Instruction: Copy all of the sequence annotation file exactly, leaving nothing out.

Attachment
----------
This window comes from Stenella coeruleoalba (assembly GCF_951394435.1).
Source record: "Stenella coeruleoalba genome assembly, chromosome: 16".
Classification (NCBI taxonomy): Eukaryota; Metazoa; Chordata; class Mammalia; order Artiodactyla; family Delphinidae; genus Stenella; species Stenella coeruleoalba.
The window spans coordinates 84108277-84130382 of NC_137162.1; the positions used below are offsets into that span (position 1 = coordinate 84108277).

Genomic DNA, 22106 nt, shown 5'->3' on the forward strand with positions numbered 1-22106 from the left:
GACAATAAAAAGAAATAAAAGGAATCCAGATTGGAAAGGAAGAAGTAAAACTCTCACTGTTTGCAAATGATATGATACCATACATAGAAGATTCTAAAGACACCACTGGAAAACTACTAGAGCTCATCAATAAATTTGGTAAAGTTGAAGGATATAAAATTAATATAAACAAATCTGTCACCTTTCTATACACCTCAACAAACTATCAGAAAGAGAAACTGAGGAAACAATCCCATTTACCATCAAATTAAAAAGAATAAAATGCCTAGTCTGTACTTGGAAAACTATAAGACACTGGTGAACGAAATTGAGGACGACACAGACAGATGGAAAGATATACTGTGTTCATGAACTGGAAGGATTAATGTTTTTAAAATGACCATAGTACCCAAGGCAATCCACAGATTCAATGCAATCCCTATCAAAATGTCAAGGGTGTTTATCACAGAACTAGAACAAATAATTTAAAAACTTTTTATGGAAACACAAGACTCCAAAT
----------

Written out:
This window comes from Stenella coeruleoalba (assembly GCF_951394435.1).
Source record: "Stenella coeruleoalba genome assembly, chromosome: 16".
Classification (NCBI taxonomy): Eukaryota; Metazoa; Chordata; class Mammalia; order Artiodactyla; family Delphinidae; genus Stenella; species Stenella coeruleoalba.
The window spans coordinates 84108277-84130382 of NC_137162.1; the positions used below are offsets into that span (position 1 = coordinate 84108277).

Genomic DNA, 22106 nt, shown 5'->3' on the forward strand with positions numbered 1-22106 from the left:
GACAATAAAAAGAAATAAAAGGAATCCAGATTGGAAAGGAAGAAGTAAAACTCTCACTGTTTGCAAATGATATGATACCATACATAGAAGATTCTAAAGACACCACTGGAAAACTACTAGAGCTCATCAATAAATTTGGTAAAGTTGAAGGATATAAAATTAATATAAACAAATCTGTCACCTTTCTATACACCTCAACAAACTATCAGAAAGAGAAACTGAGGAAACAATCCCATTTACCATCAAATTAAAAAGAATAAAATGCCTAGTCTGTACTTGGAAAACTATAAGACACTGGTGAACGAAATTGAGGACGACACAGACAGATGGAAAGATATACTGTGTTCATGAACTGGAAGGATTAATGTTTTTAAAATGACCATAGTACCCAAGGCAATCCACAGATTCAATGCAATCCCTATCAAAATGTCAAGGGTGTTTATCACAGAACTAGAACAAATAATTTAAAAACTTTTTATGGAAACACAAGACTCCAAAT